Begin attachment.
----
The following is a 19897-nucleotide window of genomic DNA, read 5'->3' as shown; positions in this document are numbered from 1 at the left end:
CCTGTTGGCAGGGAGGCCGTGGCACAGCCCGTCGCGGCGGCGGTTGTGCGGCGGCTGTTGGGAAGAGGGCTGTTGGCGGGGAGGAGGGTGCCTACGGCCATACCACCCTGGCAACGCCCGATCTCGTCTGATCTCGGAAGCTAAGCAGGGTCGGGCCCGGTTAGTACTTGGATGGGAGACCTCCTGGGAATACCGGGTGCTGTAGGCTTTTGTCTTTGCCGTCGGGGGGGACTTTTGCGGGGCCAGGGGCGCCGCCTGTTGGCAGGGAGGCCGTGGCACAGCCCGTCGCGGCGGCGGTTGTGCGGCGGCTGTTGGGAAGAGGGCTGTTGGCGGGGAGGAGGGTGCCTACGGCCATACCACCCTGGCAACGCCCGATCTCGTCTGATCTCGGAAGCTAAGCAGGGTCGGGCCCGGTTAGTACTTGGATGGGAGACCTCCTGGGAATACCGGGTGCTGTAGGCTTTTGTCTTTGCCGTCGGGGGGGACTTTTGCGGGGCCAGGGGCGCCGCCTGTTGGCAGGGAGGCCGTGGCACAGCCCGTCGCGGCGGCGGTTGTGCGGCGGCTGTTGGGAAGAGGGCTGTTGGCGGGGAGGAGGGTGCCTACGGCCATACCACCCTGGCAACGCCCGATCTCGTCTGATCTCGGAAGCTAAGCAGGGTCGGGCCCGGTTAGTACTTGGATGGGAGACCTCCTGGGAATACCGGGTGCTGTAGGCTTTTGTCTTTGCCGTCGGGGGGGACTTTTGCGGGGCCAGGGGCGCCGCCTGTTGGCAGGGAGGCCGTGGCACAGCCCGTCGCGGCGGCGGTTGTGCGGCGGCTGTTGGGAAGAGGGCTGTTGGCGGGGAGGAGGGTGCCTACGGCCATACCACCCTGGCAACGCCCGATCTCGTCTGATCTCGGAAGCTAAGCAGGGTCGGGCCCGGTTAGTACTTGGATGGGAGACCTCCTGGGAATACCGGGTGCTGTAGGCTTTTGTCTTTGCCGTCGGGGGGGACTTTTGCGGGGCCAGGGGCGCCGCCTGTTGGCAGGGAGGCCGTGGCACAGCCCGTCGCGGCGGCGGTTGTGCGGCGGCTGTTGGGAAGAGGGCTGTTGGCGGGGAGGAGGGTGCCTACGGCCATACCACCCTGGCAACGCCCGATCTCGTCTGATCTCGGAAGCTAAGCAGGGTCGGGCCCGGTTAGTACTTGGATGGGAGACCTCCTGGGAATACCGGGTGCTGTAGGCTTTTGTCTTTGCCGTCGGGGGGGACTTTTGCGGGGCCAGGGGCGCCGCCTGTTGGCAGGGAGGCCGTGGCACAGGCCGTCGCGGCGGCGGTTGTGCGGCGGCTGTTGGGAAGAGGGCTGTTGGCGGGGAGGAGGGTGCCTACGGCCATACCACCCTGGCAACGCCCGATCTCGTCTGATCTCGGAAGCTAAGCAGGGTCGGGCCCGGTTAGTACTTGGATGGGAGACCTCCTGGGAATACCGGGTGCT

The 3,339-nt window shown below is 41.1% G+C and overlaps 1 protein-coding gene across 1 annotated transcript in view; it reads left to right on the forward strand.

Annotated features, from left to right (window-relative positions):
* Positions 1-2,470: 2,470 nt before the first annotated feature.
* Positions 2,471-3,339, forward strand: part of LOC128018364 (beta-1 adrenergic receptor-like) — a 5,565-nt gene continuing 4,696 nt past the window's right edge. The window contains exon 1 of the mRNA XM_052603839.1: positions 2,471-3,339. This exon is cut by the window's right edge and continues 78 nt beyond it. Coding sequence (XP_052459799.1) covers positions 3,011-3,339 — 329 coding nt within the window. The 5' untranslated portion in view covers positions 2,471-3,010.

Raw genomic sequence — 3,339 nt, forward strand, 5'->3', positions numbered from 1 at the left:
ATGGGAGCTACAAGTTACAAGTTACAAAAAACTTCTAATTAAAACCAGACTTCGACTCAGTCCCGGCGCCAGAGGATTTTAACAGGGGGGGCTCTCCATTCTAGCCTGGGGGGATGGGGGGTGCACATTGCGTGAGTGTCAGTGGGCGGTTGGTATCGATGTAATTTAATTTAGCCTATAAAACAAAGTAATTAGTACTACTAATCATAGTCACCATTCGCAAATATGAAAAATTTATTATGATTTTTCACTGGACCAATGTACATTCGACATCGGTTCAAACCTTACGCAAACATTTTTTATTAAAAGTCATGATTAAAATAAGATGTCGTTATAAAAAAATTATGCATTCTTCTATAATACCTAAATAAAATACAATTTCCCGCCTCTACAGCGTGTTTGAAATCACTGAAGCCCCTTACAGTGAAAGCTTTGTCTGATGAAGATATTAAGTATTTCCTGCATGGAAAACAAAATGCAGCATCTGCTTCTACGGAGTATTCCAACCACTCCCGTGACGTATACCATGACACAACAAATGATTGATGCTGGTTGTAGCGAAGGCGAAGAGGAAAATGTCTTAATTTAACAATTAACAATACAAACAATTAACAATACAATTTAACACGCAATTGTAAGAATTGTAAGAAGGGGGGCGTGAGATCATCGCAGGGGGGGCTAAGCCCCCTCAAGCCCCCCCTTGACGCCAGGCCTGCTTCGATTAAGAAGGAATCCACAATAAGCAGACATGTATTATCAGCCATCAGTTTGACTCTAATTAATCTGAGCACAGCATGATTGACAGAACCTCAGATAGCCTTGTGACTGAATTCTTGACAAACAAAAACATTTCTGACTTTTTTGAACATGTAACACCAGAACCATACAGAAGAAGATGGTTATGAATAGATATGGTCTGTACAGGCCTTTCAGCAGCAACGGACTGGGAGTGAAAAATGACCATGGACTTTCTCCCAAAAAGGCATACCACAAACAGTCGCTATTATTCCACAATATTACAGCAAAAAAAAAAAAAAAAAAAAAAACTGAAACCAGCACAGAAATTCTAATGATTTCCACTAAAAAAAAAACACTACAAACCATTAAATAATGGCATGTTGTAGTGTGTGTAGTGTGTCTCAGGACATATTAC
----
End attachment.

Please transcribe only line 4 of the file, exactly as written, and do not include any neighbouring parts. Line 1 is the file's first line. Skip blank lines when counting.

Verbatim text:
Annotated features, from left to right (window-relative positions):